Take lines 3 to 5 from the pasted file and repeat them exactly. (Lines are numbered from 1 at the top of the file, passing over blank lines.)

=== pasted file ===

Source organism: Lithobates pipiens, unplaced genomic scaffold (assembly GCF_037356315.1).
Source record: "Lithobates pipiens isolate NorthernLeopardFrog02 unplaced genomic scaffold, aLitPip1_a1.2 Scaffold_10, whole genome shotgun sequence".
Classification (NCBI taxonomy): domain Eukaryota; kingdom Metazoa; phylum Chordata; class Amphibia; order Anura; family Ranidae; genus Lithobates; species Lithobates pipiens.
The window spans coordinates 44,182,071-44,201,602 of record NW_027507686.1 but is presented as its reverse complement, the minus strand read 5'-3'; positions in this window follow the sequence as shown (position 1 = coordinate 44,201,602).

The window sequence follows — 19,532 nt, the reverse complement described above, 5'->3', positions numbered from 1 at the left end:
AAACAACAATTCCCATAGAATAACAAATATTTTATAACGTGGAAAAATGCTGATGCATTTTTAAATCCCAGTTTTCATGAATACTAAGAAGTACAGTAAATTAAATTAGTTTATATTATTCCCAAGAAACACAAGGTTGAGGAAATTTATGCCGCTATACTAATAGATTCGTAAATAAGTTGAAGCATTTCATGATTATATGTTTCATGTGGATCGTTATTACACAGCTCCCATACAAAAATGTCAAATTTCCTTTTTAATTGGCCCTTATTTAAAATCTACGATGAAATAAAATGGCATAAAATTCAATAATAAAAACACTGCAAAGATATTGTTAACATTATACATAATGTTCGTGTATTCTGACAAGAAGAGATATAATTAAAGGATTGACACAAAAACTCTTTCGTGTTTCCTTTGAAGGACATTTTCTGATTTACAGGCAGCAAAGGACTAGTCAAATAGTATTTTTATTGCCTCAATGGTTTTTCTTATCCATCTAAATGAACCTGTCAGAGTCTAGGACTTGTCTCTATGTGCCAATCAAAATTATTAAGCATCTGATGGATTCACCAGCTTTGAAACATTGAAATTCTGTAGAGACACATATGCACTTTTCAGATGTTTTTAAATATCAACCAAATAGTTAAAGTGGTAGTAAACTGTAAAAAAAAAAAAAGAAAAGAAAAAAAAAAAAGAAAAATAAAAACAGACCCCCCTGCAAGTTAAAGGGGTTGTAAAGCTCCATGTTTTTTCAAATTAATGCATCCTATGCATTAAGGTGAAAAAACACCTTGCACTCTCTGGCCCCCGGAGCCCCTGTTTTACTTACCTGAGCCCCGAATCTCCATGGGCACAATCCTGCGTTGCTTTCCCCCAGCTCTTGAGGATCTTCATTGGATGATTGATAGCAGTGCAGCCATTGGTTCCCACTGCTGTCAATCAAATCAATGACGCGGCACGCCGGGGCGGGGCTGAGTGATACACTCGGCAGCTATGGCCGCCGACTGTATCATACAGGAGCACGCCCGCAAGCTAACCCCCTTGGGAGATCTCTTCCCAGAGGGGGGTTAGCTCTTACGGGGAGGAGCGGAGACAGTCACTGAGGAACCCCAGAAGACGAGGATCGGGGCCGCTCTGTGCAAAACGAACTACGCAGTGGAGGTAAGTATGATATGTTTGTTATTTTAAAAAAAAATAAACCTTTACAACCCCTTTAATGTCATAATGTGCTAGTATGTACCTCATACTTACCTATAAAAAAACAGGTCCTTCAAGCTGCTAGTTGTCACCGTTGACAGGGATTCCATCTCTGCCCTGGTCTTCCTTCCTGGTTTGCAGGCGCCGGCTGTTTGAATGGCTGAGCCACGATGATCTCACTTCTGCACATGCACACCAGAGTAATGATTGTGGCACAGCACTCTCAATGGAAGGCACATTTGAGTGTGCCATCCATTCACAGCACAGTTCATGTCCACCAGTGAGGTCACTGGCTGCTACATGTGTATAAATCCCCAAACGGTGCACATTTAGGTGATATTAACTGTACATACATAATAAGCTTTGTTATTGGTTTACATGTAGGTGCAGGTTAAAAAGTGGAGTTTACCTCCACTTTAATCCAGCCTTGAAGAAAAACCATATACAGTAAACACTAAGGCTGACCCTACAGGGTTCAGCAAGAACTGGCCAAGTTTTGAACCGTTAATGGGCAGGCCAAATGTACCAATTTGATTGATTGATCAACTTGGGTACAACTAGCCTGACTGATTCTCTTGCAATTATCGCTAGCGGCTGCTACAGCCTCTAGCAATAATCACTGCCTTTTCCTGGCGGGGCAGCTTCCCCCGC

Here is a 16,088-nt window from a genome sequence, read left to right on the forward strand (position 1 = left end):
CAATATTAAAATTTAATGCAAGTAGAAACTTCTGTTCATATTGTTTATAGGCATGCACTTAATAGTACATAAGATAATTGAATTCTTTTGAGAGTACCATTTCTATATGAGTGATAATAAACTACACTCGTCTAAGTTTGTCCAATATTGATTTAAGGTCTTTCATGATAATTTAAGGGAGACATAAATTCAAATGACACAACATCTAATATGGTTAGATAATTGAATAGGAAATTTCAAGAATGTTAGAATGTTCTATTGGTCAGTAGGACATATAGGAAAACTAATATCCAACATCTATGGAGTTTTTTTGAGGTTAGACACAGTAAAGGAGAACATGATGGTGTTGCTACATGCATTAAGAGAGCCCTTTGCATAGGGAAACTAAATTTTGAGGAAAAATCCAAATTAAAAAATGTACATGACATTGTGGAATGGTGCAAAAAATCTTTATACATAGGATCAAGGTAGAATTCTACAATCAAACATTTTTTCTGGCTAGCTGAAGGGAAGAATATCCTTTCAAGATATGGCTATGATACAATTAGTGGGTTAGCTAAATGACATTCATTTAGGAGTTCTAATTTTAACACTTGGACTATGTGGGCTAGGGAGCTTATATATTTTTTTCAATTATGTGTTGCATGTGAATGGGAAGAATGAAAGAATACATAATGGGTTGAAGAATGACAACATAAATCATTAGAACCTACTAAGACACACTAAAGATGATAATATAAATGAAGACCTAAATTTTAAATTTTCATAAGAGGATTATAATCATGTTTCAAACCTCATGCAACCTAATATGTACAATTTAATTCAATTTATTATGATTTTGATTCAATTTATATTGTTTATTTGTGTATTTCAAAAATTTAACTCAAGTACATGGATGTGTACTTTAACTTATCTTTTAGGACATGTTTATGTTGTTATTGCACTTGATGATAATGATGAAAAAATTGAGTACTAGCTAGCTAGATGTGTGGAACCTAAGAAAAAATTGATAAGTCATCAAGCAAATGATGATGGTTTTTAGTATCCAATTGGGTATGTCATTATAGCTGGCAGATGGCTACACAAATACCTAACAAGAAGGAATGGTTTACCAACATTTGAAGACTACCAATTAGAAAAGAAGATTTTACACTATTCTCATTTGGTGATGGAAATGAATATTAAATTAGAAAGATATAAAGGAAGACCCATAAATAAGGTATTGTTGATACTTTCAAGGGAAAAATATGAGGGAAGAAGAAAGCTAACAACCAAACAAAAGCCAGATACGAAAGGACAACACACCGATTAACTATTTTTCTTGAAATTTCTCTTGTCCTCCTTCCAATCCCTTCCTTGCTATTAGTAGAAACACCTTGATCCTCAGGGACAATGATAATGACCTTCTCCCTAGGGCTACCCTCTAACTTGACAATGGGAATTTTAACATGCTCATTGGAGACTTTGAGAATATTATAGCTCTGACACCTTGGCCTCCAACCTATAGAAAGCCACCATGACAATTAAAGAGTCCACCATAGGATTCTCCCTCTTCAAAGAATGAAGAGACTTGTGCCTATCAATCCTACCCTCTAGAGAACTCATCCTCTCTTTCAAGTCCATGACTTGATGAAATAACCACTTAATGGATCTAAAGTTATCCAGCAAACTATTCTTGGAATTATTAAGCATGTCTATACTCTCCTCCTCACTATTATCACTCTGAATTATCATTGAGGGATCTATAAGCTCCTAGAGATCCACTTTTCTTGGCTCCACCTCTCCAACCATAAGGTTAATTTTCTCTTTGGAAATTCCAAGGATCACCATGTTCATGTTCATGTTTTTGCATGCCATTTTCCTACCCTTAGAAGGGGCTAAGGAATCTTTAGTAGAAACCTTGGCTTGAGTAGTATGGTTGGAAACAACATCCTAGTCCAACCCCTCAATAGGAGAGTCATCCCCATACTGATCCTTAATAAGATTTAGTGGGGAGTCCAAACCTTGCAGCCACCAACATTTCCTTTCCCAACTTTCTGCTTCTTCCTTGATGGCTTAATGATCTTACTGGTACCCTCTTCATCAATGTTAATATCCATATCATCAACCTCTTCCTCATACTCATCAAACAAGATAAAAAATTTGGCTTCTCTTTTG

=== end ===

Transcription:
Classification (NCBI taxonomy): domain Eukaryota; kingdom Metazoa; phylum Chordata; class Amphibia; order Anura; family Ranidae; genus Lithobates; species Lithobates pipiens.
The window spans coordinates 44,182,071-44,201,602 of record NW_027507686.1 but is presented as its reverse complement, the minus strand read 5'-3'; positions in this window follow the sequence as shown (position 1 = coordinate 44,201,602).

The window sequence follows — 19,532 nt, the reverse complement described above, 5'->3', positions numbered from 1 at the left end: